The PA under Abbas has long treated "pay for slay" as a near-sacred obligation, generously funding the policy in the face of growing international sanctions. In 2018, the PA allocated $340 million to "pay for slay," according to Kuperwasser's authoritative research. The payments accounted for 7 percent of the PA’s budget and benefited just 1 to 2 percent of the population. That same year, the United States and Israel enacted laws that slashed funding of the PA over "pay for slay," accelerating international divestment from the authority. The PA has since concealed its "pay for slay" budget.

"We will not accept a cut or cancellation of salaries to the families of martyrs and prisoners, as some are trying to bring about," Abbas said in July 2018 remarks that PA officials have often repeated over the years. "Even if we have only a penny left, we will give it to the martyrs, the prisoners, and their families."

The PA's resulting fiscal problems have exploded since Oct. 7, fueled by a tax dispute with Israel. The PA has reduced and postponed government workers' salaries, paying them less than half of what they were owed over the past five months. Because the PA is the biggest Palestinian employer, the pay cuts have triggered the worst economic contraction in the West Bank since the second intifada, a wave of Palestinian terrorism two decades ago, according to the World Bank.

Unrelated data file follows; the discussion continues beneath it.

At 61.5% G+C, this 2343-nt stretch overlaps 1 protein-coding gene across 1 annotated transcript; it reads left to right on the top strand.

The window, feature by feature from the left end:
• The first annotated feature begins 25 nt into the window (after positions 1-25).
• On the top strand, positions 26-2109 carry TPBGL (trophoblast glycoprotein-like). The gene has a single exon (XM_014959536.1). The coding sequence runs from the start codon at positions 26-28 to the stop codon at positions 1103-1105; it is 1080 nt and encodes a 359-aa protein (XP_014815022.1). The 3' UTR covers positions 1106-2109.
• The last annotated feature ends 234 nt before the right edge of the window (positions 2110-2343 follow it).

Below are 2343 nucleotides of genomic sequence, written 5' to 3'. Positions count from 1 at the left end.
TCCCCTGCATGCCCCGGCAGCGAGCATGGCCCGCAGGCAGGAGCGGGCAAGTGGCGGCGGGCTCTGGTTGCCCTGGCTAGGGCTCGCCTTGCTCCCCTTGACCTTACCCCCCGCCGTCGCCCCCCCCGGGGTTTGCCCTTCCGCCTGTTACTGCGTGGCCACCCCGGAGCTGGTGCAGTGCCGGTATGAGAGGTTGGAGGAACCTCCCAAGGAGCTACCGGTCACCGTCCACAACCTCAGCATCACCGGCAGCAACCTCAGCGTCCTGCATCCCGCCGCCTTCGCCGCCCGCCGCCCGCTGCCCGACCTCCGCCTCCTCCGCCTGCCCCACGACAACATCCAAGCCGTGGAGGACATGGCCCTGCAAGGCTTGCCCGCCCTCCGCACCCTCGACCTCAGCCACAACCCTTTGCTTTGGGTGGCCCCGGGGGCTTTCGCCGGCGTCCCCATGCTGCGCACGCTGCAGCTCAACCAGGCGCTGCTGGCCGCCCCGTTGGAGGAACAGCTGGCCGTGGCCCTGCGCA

Bothaina Hamdan, 41, the head of international relations in the PA’s Culture Ministry and a single mother of two, told the Free Beacon the authority has cut back on public services and her income no longer covers her family’s expenses.

"Not having our full salary, this makes our life miserable and poor," Hamdan said, though she blamed Israel and not the PA. "We feel as parents, as a mother, we don’t know how to explain the political problem and the effect on our daily life."